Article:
For example, do you have items you always use for a hot drink station – coffee, tea, honey, sweeteners, stir sticks, and more? Group them together in your pantry or on your countertop for easy access. Find an attractive serving station and containers to make it pretty and practical. In your bathroom, group objects like hand soaps, shaving items, cosmetics, face creams, and hair accessories in their own small containers.

In your closet, make sure the items you use most are within reach. For example, if you need a “landing station” for your daily items – like a work badge, watch, wallet, or purse – dedicate a shelf with a tray for those items. Matching clothes hangers also make for a pleasing aesthetic. In your entryway or kitchen, create a “command center” for shoes, bags, a family calendar, mail, and more.


Use Matching Storage Bins and Labels

In less than a 10-minute drive from The Corvalla, you can find a variety of creative storage solutions at The Container Store in Plano. Utilizing uniform storage creates a visually pleasing space that will motivate you to keep things tidy. Whether you choose wood, wicker, or clear or colored plastic, find a system that is easy to add to your collection. The Home Edit gurus warn against wire baskets because of potential damage to shelves or clothing. 

Measure your space before purchasing a bunch of bins – or buy several to try, keeping only those you plan to use. Finally, labels will help you continue to store like items together and minimize decision fatigue at the end of the day. Marie Kondo’s KonMari folding method for clothing is life-changing. And check out these pantry tips from The Home Edit.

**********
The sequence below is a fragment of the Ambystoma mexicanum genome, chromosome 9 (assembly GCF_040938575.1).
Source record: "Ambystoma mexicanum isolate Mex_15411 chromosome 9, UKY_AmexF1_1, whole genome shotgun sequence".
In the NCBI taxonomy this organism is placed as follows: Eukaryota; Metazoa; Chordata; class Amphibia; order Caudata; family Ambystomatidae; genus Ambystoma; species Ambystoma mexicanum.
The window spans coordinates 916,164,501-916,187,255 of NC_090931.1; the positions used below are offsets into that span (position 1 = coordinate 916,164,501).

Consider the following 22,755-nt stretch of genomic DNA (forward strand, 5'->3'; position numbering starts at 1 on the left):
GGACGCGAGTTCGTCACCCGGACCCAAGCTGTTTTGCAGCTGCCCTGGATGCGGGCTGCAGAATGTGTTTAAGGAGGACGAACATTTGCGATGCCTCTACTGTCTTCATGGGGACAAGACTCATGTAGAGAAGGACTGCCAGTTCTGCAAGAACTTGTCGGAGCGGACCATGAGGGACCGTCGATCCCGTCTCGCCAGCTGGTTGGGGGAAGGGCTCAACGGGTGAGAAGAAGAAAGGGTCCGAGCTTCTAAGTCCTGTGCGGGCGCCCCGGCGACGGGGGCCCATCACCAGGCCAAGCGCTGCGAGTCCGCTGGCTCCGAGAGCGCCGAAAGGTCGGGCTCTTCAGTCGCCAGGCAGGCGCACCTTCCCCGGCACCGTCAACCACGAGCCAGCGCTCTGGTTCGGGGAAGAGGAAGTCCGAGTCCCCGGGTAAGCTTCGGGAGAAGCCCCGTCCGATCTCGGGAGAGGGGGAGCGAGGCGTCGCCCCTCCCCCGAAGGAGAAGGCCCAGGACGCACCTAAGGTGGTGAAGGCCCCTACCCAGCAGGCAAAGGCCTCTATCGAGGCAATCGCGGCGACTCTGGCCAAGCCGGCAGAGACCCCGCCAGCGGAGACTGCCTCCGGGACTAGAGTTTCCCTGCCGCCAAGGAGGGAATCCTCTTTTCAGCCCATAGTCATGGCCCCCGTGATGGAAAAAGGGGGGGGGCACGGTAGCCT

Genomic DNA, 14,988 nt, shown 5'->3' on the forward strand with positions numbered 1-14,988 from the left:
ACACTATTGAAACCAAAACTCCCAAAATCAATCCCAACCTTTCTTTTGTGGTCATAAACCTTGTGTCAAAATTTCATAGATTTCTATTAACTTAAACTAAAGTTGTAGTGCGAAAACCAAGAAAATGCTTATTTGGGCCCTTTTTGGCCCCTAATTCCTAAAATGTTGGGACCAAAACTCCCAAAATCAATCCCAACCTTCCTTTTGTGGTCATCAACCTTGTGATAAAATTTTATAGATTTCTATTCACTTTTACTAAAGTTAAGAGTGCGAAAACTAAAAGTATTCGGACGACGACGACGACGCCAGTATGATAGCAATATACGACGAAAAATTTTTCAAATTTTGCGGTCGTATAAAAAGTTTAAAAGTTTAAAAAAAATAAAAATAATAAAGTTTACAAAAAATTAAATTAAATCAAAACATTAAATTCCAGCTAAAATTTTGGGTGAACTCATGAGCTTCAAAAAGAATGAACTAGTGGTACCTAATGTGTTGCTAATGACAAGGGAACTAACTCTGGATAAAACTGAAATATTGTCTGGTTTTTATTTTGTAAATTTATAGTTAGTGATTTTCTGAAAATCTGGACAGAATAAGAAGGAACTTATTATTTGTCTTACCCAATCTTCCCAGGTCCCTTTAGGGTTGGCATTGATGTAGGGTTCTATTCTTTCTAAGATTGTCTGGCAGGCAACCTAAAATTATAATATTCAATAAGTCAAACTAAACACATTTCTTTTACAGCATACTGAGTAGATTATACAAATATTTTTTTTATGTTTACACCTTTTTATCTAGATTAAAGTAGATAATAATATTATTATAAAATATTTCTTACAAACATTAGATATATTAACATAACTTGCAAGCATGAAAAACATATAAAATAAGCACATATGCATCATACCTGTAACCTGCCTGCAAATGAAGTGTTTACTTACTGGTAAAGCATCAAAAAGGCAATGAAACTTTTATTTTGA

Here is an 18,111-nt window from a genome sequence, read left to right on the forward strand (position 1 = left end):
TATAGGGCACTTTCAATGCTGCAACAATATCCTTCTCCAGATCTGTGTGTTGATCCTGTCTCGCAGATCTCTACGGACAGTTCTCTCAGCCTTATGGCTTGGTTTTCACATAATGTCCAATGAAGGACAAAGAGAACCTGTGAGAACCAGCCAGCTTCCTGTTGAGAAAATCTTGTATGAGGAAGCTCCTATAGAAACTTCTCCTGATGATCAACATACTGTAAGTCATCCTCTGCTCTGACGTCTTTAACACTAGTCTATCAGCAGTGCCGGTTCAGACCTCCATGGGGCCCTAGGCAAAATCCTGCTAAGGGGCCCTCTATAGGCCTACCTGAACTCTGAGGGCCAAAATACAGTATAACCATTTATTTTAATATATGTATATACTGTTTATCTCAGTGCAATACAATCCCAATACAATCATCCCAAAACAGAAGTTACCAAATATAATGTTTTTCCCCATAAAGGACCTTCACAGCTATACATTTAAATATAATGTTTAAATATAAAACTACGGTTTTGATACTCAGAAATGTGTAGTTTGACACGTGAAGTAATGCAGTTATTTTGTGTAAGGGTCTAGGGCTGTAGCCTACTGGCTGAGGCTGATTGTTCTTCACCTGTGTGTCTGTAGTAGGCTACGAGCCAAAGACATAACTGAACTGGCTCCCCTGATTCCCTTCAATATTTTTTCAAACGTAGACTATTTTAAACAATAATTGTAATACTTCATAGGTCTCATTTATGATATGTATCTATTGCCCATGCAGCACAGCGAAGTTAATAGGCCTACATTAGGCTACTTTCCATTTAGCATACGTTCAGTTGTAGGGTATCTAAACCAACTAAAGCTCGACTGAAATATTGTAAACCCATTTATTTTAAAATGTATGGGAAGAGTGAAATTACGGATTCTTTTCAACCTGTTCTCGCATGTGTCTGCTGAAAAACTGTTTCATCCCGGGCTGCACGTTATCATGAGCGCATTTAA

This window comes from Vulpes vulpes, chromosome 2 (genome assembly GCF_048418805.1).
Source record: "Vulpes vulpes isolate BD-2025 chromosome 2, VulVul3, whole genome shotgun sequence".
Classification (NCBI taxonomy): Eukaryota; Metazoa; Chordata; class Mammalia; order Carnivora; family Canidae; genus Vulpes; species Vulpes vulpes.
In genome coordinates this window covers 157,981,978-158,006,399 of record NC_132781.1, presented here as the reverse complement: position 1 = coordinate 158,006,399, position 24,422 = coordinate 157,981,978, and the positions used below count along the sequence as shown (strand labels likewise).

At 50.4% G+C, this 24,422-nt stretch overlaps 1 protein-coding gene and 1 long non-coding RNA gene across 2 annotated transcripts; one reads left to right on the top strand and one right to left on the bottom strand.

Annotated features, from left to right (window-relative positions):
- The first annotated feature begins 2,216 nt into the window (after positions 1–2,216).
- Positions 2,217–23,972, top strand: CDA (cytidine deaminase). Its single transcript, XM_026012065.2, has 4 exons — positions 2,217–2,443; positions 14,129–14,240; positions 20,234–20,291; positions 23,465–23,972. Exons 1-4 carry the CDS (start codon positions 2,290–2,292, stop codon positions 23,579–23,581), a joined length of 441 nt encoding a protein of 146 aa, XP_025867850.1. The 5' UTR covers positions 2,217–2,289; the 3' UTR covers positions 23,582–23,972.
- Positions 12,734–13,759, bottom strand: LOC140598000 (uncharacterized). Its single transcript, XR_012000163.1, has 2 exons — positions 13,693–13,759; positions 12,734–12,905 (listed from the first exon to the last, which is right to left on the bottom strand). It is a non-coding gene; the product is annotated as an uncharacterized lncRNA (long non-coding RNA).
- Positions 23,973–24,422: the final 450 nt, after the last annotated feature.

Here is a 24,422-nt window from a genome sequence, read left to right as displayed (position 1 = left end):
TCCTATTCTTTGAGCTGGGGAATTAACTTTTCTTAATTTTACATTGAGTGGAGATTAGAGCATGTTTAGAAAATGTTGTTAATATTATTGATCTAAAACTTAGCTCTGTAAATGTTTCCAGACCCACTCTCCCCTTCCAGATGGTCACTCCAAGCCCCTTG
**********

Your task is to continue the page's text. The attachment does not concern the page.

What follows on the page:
Keep Up Good Habits

Once you establish a workable system, live by it every day. After use, put away items where they belong and maximize your landing stations. Clutter Free author and expert Kathi Lipp offers 50 tips on “microsorting” while you’re in those waiting moments, such as tossing expired medicine or makeup while your children take a bath. Remember – the system works for you, not the other way around. Organization should help you save time and provide a more harmonious atmosphere that fits your lifestyle.


Find Accountability

If you are driven by external motivation and goals, joining an online group may provide the accountability and traction you need to achieve an organized home. Some things are just more fun together. For visual inspiration, check out these 10 Professional Organizers to Follow on Instagram.

For group challenges, discover:
Kathi Lipp’s Clutter Free Academy
A Bowl Full of Lemons
The Nester’s Cozy Minimalist Community


Before your move to The Corvalla, downsizing your stuff can help you enjoy a fresh start. Once you’ve settled in, the clean spaces, large closets, and generous kitchens provide the ideal backdrop to employ these organizing techniques.

Creating ways to enjoy time at home has been a hallmark of the past year. If 2020 taught us anything, it’s that there are some things we cannot control – but we can be empowered to make our homes more organized and peaceful for work, play, and everyday life.